# BIC in practice with gaussian distribution

I am considering a gaussian distribution: $$$$y \sim N(net(x,w), \sigma^2).$$$$ $$net()$$ is just the output of some neural net with weights $$w$$ and input $$x$$.

The log-likelihood is $$$$\log L = -\frac{n}{2} (\log(2\pi) + \log(\sigma^2)) - \frac{1}{2\sigma^2} \sum (y_i - net(x,w))^2$$$$ and the BIC is \begin{align} BIC &= -2 \log L + \log(n) \cdot d \\ &= n(\log(2\pi) + \log(\sigma^2)) + \frac{1}{\sigma^2} \sum (y_i - net(x,\hat{w}))^2 + \log(n) \cdot d\\ &\approx n/\sigma^2 (MSE + \frac{\log(n)\cdot d \cdot \sigma^2}{n}), \end{align} where $$d$$ is the number of parameters. What I wonder is, how do I estimate $$\sigma^2$$ in practice? My intuition was to estimate it with usual MLE which is the MSE, i.e. $$\hat{\sigma}^2 = 1/n \sum(y_i - net(x, \hat{w}))^2$$, but then the first term would just cancel out... And does the variance count as a parameter in $$d$$? I am really confused how to use this in practice.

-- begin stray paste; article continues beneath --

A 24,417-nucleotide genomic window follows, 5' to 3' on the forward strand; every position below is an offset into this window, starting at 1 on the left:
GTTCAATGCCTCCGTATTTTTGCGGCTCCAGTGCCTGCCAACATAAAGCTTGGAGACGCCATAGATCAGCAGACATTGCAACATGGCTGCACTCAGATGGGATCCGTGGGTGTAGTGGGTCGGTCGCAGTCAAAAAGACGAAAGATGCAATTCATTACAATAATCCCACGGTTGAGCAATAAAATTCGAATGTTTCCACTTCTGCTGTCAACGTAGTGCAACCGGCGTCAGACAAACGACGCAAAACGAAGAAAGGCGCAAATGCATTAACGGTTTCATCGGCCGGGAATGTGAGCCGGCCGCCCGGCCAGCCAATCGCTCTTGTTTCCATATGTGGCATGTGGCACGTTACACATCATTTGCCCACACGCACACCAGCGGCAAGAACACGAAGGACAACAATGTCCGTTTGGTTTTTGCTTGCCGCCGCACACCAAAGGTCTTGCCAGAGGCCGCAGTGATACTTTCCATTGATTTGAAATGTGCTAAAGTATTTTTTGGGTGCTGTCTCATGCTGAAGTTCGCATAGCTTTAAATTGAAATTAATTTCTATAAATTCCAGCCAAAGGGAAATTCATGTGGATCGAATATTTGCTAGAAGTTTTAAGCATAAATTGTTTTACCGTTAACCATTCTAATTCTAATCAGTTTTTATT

I don't see any particular reason for not estimating $$\sigma$$ as in any Gaussian process, with sample standard deviation given a sample of outputs from the neural network for some fixed $$x, \omega$$
But make sure $$\sigma$$ is indeed independent from those!
And yes, $$\sigma$$ is a parameter in its own right!
• Thank you! If I am getting you right, this is exactly the formula to estimate $\sigma^2$ that I have written down (which is the MSE). So you say that is okay that the is $BIC = n + \log(n) \cdot d$? That seems weird to me – msloryg Jun 4 '19 at 16:10